Francesco Mambrini and Marco Passarotti
(Additional presenter: Marco Passarotti Università Cattolica del Sacro Cuore, Milan)
"Networks" are rapidly evolving into the dominating model for scientific knowledge. Networks - it has been argued - "will drive the fundamental questions that form our view of the world in the coming era" [1: 7].
Very recently, linguistics too has been touched by this paradigm shift. Graphs based on synonyms or co-occurring words (where words are the nodes, and the proximity in a given text creates links between them) were compared to the complex networks studied in computer sciences, physics or sociology . Yet co-occurrence is only a superficial phenomenon, that hardly account for the structure of a language. By encoding information on the syntactic relations between each word, dependency treebanks can drastically improve the quality of the available resources for network analysis [3, 4, 5].
In our talk, we will apply this new approach to the domain of Ancient Greek literary texts for the first time. We will take our data from the Ancient Greek Dependency Treebank (AGDT) and PROIEL, two dependency-based treebanks that include texts from the Archaic and Classical age with complete morpho-syntactic annotation. Networks where the nodes are represented by the lemmata, and the dependency relations between them are the (directed) edges will be generated from a subset of these collections. Difficult authors such as Sophocles (fig. 1) and Aeschylus (from the AGDT) will be analyzed using the standard metrics that are employed to describe the structure of a network (its topology): average path length, clustering coefficient, and degree distribution .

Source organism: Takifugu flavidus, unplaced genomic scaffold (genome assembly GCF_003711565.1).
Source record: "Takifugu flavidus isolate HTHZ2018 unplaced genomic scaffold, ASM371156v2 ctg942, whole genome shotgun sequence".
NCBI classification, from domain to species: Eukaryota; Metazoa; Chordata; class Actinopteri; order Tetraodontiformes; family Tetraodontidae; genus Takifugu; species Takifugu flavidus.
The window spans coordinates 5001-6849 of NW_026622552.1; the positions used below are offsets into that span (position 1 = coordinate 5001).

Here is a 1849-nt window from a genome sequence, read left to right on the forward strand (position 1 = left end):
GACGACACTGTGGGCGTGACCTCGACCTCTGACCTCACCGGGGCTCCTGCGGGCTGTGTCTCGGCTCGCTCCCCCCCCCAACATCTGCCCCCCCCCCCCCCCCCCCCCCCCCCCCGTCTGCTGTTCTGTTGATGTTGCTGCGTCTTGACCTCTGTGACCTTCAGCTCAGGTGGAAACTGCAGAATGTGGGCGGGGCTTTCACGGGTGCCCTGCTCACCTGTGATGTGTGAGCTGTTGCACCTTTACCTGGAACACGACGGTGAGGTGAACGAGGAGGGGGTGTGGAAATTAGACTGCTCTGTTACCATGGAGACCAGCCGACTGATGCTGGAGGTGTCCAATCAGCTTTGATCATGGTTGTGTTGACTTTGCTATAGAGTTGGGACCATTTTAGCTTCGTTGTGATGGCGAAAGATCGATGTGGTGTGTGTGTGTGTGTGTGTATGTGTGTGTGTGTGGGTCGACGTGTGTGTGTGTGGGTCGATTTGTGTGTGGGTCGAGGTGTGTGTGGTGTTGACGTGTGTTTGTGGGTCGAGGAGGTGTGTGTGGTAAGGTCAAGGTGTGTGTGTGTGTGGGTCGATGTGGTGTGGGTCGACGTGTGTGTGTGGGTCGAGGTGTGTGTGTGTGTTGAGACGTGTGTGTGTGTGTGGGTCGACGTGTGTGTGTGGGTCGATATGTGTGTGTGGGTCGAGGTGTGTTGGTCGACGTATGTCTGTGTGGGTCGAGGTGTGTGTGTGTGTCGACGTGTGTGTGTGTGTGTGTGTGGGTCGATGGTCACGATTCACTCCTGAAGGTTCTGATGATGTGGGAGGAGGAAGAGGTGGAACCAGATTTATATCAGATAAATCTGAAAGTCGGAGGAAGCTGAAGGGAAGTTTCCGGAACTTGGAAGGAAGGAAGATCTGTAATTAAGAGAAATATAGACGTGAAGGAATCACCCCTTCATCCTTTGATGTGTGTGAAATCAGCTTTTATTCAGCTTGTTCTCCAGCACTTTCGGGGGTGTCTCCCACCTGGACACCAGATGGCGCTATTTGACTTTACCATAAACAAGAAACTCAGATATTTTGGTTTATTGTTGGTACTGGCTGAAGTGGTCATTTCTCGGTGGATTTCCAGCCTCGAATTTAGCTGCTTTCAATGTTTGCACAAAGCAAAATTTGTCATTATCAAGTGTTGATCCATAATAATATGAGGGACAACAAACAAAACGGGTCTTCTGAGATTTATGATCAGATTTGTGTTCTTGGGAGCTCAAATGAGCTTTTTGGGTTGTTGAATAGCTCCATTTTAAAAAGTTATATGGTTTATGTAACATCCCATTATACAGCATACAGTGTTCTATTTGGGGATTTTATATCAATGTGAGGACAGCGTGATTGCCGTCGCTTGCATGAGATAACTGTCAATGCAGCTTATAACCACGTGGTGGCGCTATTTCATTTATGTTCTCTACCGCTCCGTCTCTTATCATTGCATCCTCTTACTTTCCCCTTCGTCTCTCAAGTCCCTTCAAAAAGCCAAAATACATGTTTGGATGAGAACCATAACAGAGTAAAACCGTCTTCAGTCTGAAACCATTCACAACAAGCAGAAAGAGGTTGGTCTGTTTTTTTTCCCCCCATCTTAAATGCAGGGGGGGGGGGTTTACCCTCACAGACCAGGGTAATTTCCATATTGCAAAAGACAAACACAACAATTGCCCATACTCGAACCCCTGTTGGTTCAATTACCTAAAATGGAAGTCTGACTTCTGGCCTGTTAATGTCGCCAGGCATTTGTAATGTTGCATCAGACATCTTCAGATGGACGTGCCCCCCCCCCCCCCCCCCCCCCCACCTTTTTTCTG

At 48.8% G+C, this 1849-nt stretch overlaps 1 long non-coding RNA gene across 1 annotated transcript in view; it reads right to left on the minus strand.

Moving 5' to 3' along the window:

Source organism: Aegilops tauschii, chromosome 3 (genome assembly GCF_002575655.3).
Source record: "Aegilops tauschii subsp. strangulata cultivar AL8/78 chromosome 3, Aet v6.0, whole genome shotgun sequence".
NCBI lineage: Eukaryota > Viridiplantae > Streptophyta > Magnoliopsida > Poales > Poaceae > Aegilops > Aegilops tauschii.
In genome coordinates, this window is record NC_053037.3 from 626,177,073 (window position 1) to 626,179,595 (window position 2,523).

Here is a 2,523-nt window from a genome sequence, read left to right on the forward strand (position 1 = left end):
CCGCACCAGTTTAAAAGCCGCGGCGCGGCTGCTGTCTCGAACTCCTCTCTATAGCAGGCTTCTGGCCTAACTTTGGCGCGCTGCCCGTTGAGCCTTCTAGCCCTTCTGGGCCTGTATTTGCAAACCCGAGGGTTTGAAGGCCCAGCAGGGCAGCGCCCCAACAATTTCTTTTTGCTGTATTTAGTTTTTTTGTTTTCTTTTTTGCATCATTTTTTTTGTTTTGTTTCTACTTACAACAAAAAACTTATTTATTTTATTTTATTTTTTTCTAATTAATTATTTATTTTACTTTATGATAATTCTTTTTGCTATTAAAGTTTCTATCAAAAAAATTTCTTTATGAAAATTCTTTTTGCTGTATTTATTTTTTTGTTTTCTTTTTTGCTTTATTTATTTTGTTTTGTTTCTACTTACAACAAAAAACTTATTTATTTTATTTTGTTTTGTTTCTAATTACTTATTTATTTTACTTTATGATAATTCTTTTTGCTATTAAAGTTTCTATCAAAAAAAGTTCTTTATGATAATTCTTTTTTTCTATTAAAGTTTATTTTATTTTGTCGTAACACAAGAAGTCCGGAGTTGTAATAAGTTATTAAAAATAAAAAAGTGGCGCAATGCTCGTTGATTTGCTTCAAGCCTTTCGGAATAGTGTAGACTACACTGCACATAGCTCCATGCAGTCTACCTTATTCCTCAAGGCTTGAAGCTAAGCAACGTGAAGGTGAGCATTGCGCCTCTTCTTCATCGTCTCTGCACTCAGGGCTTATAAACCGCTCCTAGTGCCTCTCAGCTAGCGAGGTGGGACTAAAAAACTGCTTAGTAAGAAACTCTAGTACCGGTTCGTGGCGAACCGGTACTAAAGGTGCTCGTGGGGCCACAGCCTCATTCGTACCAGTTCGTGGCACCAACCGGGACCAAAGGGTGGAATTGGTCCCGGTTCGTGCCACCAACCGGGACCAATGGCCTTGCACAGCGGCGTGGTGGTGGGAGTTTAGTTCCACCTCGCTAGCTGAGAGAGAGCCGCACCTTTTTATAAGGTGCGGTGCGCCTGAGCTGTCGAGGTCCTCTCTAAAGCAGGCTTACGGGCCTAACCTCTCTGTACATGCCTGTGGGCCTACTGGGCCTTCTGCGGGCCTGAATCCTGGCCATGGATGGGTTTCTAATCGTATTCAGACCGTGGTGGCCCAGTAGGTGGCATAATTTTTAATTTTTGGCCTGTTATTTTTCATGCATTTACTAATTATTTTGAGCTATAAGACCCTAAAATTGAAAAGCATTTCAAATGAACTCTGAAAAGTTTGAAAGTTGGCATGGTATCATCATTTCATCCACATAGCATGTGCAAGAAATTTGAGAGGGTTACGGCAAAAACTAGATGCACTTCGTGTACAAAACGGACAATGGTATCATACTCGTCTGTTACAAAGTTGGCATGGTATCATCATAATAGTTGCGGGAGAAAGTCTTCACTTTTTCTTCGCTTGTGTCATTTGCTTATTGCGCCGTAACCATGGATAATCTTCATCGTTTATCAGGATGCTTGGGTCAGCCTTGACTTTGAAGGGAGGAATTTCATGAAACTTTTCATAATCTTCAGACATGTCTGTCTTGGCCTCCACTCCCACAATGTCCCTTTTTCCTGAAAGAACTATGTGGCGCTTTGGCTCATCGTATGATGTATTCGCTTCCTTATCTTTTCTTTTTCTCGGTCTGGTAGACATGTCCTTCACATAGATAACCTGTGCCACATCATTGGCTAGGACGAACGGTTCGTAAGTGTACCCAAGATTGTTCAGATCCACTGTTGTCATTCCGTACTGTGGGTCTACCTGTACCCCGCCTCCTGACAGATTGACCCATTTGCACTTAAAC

The observations on the tragic poets will be compared with a similar network based on a contemporary prose author (Herodotus), whose text is partially annotated in PROIEL.
We will discuss whether even the difficult text of the Greek tragic poets comply with the model of small-world, highly clustered networks that is commonly observed in physics or sociology [1, 3, 4]. At the same time, our analysis will serve to open other questions that are crucial for the field of Classics and the Humanities. What are the peculiarities of a network representing literary works? What word-classes play the role of the highly connected "hubs"? And ultimately, can this approach tell us anything about the language or the style of a work?
Making Meaning from Data